Oatman House

The passions that echo within our fine town's past can be found within the walls of 607 South Court Street, and furthermore in the life of Orlin Oatman and his family. If there ever was a model for the concept of the Medina family - with all of its trials and triumphs - the Oatman Family is the closest to reality for the notion. The son of Lyman Oatman and Sallie Bean, it was hard be prominent with a large family and seven siblings. In the early 1860s, the young Orlin Oatman and brother Simeon established a Meat Packing Business on the square, and later the Oatmans made added hardware store somewhere in the vicinity. But sadly, no local lives remained unaffected by the 1870 Medina Fire. The collective works of Orlin and his siblings went to ashes just as much as everyone else's efforts in the youthful endeavors of Medina, Ohio.

After the Medina Fire of 1870 the meat business and hardware store came together side by side at 225 and 229 South Court Street, in that time the road was known as Wooster Pike. Although it is not very significant in modern times, it was one of the most essential roads in Ohio's history. Wooster Pike was the only road that connected Cleveland to Columbus, and in turn to Cincinnati. This spot on the Wooster Pike made it possible for business' in Medina to prosper: for those with a need for a stopping place on a 3 day trip down to Columbus, Medina was the picture-perfect spot after the first day. The plethora of travelers in need of food, supplies, and to possibly repair their wagons or automobiles had their desires met at the Oatman's Meat Packing and Business stores. The chances and conditions presented by the road system made it more likely that Oatman Stores would have customers.

The Oatman Brothers Orlin and Simeon soon became business leaders in Medina, resulting in Orlin building his house around 1900. Orlin Oatman achieved the American aspiration of security and peace of mind in his daily life, overcoming the struggles of nature and the willingness to find satisfaction in failure. 607 South Court is a testament to an individual who knew what he wanted and denied any obstacle the chance to destroy his legacy entirely. His house will stand timeless and ageless against the waves of change in society.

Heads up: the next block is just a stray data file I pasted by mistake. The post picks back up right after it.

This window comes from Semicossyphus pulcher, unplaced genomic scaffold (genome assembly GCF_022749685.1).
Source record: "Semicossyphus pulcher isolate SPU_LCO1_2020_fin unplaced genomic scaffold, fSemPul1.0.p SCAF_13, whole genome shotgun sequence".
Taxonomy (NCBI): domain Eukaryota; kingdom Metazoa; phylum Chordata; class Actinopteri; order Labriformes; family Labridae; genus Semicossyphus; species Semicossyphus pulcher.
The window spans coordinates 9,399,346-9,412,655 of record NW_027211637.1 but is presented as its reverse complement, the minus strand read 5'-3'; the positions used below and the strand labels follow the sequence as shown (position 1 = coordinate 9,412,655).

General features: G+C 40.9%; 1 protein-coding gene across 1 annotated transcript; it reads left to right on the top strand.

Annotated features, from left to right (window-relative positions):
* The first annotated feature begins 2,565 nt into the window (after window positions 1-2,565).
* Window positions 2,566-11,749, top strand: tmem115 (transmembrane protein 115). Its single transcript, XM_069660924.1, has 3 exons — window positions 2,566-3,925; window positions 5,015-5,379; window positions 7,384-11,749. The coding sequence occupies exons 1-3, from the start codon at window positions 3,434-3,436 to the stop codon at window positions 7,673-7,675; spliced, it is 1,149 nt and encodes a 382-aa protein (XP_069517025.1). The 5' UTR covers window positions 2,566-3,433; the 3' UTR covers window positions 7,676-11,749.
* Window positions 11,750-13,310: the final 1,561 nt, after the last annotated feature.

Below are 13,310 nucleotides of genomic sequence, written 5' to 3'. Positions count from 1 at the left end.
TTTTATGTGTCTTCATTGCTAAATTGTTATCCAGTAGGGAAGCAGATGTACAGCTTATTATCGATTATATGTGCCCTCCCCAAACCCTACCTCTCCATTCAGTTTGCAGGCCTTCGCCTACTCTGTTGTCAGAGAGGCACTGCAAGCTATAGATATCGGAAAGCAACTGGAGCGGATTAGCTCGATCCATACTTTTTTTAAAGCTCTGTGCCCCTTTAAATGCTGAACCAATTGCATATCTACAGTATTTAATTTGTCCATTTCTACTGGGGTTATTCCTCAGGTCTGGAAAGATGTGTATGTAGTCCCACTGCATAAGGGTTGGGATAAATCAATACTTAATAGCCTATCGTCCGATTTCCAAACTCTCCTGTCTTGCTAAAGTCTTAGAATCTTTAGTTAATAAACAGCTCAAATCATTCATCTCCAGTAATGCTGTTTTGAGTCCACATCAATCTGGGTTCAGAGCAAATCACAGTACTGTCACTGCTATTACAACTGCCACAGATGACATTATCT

'He had a keen interest in local history, and he was very considerable of what might be termed Civic Pride, which did him large credit. He always stood for what he believed would advance his hometown's best material interests and make it a bigger and better business and hometown.'
Orlin Oatman's Obituary

Images

Oatman's Hardware

Oatman's Hardware

The outside photo of the Oatman Hardware Store taken sometime after 1870. The original store front is not well known or documented because in 1870 Medina suffered from the big fire that burned down most of the town, at that time the original Oatman Hardware store was lost and then later rebuilt. This building is still standing to this day and is now known as Medina Hardware owned by the same family who bought it from the Oatman's. Picture courtesy of Medina Historical Society View File Details Page

Oatman House Exterior

Oatman House Exterior

The Oatman family built a house near their area of operations in the square. They were prosperous business owners that had the capability of affording more architectural enhancements in the era than the typical family. It made sense to walk to work or ride a horse the short distance to their businesses day to day. Picture courtesy of Tanner Winters View File Details Page

Medina's First Bathtub

Medina's First Bathtub

Originally there were not any bathrooms in the house but only an outhouse; after the house was built they decided to add a bathroom to the second floor. The bath tub was placed inside the home in the early 1930s when pluming was an up and coming thought. It is thought and believed to be the very first bath tub in the county, this is of great significance because it was one of the original inventions that brought pluming and running water to the small town of Medina. Picture courtesy of Tanner Winters View File Details Page

Hardware Store Interior

Hardware Store Interior

The Oatman's Hardware Store. Orlin Oatman opened the hardware store in 1872 right next to the meat market that he, his brother, and his father opened. Following the fire on the Square, the Oatmans were forced to rebuild their businesses. Oatman's Hardware and the meat market were two of the largest businesses in the small town. The importance of the stores made Orlin Oatman one of the most influential men around town. Picture courtesy of Medina Historical Society View File Details Page

Meat Market

Meat Market

The original meat market was built at a different place but after the fire of 1870 they moved it to its now standing place. They built the now standing Meat Market in 1872, his father Lyman, was the original owner of the Butcher Shop, Orlin and his brother Simeon went into a Meat Delivery business through the butcher shop's foundation. The meat business was one of the few in the city and Orlin was one of the early leaders of the community. Picture courtesy of Medina Historical Society View File Details Page

Audio

Ellen Nolan on Orlin Oatman

Ellen Nolan, one of the current residents of 607 South Court Street, reads an excerpt from Oatman's obituary in the Gazette View File Details Page

Cite this Page:

Tanner Winters, Sean Neidig, Nick Tomasheski, “Oatman House,” Discover Medina, accessed April 26, 2017, http://discovermedina.org/items/show/39.
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